Man I love Christmas.
Always have. It is a topic that will probably show up on this site many times. Consider yourself warned. It’s the biggest celebration of the year in this great country of ours. And it’s all about Jesus…whether people realize it or not. So clever of us Christians to sneak it in there like that.
As a child it was always about the anticipation of Christmas morning. And yes, for me, it was about the presents. The day the Sears Christmas catalog showed up in the mail. Or the J.C. Penney version. Straight to the expanded toy section. Man, oh man. Legos, Hot Wheels, bicycles, electronic football, Etch-a-sketch, Lincoln Logs and G.I. Joe’s with Kung Fu Grip (yep, it was a thing. Check it out here.). I could go on and on. Don’t judge me. I was a kid.
There were occassions where those expectations were overwhelming. I couldn’t sleep. Probably the only kid in America experiencing that (sarcasm). Oh and I was on to the little game that my parents were playing with me concerning a rather rotund deliverer of gifts.
The following story may or may not have happened.
If it did happen, it probably went something like this: It was late on Christmas Eve and I was tossing and turning, attempting slumber. It was all too much. I heard the noises coming from the room of the magnificent tree of lights. I snuck out of my room to peek. There they were, placing the gifts under the tree. A wonderful moment. No coal for me this year. What is in those beautifully wrapped packages? Oh, the intrigue.
Uh oh. Dad’s coming. Quick, jump back in bed and fake like you’re asleep. Oh man, dad’s in my room. I sense his presence. He’s right above my face checking to see if I’m asleep. Don’t move a muscle, don’t make a noise and whatever you do, don’t open your eyes. What’s this? Dad’s walking away. Did I pull it off? The door is shutting. But wait, something’s not right. I didn’t hear him walk in front of the AC vent (a sixth sense that I developed at an early age). He’s still in my room. Trying to nab me. Remain motionless. If I’m found out, gifts will disappear. Gulp. Finally the door opens and shuts again. This time I hear him walk by the vent. He’s gone. Exhale. Mission accomplished. My parents deserved a much better child than I.
I will share in a later post how this has come back to haunt me. You’ll laugh at me and I’m okay with that.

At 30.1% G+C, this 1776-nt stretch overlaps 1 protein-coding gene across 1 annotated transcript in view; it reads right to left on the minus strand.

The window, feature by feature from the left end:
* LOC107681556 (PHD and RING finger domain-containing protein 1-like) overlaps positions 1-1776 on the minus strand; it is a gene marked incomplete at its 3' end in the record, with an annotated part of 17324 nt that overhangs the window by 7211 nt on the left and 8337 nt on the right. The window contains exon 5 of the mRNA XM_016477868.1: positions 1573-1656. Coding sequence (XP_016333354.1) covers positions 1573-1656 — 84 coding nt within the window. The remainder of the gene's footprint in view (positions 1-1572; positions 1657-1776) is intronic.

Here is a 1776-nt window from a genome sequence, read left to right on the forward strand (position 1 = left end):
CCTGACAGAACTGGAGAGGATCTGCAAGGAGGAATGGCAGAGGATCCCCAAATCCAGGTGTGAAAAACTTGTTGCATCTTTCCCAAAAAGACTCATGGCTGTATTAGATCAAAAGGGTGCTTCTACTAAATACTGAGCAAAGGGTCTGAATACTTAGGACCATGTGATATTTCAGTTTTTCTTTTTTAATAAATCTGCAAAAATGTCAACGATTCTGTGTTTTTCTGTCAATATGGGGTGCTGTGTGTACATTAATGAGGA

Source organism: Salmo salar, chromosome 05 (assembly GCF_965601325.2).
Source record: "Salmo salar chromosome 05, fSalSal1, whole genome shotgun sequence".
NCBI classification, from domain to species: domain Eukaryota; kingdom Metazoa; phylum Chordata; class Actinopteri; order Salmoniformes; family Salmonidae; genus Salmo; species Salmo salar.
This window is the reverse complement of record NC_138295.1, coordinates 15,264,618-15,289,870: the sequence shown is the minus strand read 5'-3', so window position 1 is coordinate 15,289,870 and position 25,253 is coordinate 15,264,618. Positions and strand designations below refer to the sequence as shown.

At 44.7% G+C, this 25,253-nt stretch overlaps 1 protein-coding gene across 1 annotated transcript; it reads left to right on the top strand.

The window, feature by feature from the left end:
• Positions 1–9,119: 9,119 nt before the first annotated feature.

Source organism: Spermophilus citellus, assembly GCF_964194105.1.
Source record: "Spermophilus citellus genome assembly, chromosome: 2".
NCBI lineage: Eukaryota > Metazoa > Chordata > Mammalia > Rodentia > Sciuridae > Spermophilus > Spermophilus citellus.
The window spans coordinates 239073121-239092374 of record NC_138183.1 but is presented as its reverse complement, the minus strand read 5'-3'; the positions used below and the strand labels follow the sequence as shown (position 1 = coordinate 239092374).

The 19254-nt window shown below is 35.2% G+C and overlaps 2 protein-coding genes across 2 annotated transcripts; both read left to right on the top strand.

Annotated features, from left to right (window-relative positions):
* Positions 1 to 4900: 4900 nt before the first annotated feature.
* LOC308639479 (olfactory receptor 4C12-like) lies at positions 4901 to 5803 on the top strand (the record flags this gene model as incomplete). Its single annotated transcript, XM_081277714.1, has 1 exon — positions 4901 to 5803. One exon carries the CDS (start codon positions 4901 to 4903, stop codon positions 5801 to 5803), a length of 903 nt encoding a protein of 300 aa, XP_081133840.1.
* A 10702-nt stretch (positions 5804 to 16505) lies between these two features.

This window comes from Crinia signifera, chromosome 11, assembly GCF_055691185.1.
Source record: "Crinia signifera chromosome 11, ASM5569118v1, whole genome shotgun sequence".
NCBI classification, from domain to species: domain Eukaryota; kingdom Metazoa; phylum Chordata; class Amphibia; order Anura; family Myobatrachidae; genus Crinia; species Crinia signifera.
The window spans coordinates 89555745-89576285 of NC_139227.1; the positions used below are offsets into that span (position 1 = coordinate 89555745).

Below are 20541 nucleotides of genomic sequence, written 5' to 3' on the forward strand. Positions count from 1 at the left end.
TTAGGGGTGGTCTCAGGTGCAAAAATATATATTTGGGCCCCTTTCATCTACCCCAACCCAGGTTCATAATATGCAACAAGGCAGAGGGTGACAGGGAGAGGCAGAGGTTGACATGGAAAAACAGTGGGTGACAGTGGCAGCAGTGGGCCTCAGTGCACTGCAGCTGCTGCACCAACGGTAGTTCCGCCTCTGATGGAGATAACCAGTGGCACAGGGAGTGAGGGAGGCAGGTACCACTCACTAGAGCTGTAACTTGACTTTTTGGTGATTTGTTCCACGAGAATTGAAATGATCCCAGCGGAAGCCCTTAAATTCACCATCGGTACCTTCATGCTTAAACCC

In our last post, we established that you can’t make your children love God. Instead, we need to live lives so dominated by Him that our children become immensely intrigued. Like a gift under the tree. Ready to be opened. They can’t hold back. They must know Him.
And just like us not being able to make our children love God, we also cannot make God intriguing. He’ll take care of that. He is that. Our role is to just follow Jesus. And when you do, there is no way you will end up in the land of boring. That is not a part of the route. Jesus does not travel to the land of boring. If you find yourself there, you have not followed the Jesus of Scripture. His promise is abundant life. Read the book of Acts. Seriously. Read the book of Acts. Never a dull moment. Ever.
This was once said by a man much more intelligent than I: “The word Christian means different things to different people. To one person it means a stiff, uptight, inflexible way of life, colorless and unbending. To another it means a risky, surprise-filled venture, lived tiptoe at the edge of expectation. If we get our information from the biblical material, there is no doubt that the Christian life is a dancing, leaping, daring life.”
That. That is the life that our children must know as normal when they observe our journey with God. This adventure with God must be foremost in the “home field advantage” you are creating for your children. In the green triangle it is represented by the left and right sides…dad’s relationship with God on the left and mom’s on the right.
So how would you describe your journey with God?
Next time: I’m in love! I’m in love! And I don’t care who knows it!